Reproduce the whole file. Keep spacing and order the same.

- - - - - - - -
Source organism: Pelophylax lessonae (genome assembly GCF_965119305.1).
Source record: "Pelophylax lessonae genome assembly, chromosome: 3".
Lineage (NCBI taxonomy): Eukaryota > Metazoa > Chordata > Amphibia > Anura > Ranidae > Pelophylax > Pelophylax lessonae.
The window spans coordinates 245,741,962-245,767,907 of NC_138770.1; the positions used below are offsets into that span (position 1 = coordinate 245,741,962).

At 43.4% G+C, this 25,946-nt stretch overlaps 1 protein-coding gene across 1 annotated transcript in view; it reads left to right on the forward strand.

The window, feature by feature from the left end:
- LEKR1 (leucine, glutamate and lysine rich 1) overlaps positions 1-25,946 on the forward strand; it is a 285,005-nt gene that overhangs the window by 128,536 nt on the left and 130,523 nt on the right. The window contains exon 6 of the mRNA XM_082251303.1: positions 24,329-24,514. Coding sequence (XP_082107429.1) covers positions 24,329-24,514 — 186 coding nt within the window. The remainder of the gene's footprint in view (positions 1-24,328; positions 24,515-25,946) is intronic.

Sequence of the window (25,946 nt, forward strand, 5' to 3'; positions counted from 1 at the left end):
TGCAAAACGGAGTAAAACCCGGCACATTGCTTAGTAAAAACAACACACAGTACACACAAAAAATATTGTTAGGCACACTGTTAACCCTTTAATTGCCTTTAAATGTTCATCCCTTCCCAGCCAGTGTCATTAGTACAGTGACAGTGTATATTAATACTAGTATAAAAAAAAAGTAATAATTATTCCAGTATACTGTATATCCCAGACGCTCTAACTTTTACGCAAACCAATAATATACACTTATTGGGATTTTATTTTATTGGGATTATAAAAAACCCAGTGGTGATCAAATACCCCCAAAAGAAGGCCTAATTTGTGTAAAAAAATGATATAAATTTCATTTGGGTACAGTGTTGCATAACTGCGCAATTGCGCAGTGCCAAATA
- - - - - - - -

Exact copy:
Source organism: Pelophylax lessonae (genome assembly GCF_965119305.1).
Source record: "Pelophylax lessonae genome assembly, chromosome: 3".
Lineage (NCBI taxonomy): Eukaryota > Metazoa > Chordata > Amphibia > Anura > Ranidae > Pelophylax > Pelophylax lessonae.
The window spans coordinates 245,741,962-245,767,907 of NC_138770.1; the positions used below are offsets into that span (position 1 = coordinate 245,741,962).

At 43.4% G+C, this 25,946-nt stretch overlaps 1 protein-coding gene across 1 annotated transcript in view; it reads left to right on the forward strand.

The window, feature by feature from the left end:
- LEKR1 (leucine, glutamate and lysine rich 1) overlaps positions 1-25,946 on the forward strand; it is a 285,005-nt gene that overhangs the window by 128,536 nt on the left and 130,523 nt on the right. The window contains exon 6 of the mRNA XM_082251303.1: positions 24,329-24,514. Coding sequence (XP_082107429.1) covers positions 24,329-24,514 — 186 coding nt within the window. The remainder of the gene's footprint in view (positions 1-24,328; positions 24,515-25,946) is intronic.

Sequence of the window (25,946 nt, forward strand, 5' to 3'; positions counted from 1 at the left end):
TGCAAAACGGAGTAAAACCCGGCACATTGCTTAGTAAAAACAACACACAGTACACACAAAAAATATTGTTAGGCACACTGTTAACCCTTTAATTGCCTTTAAATGTTCATCCCTTCCCAGCCAGTGTCATTAGTACAGTGACAGTGTATATTAATACTAGTATAAAAAAAAAGTAATAATTATTCCAGTATACTGTATATCCCAGACGCTCTAACTTTTACGCAAACCAATAATATACACTTATTGGGATTTTATTTTATTGGGATTATAAAAAACCCAGTGGTGATCAAATACCCCCAAAAGAAGGCCTAATTTGTGTAAAAAAATGATATAAATTTCATTTGGGTACAGTGTTGCATAACTGCGCAATTGCGCAGTGCCAAATA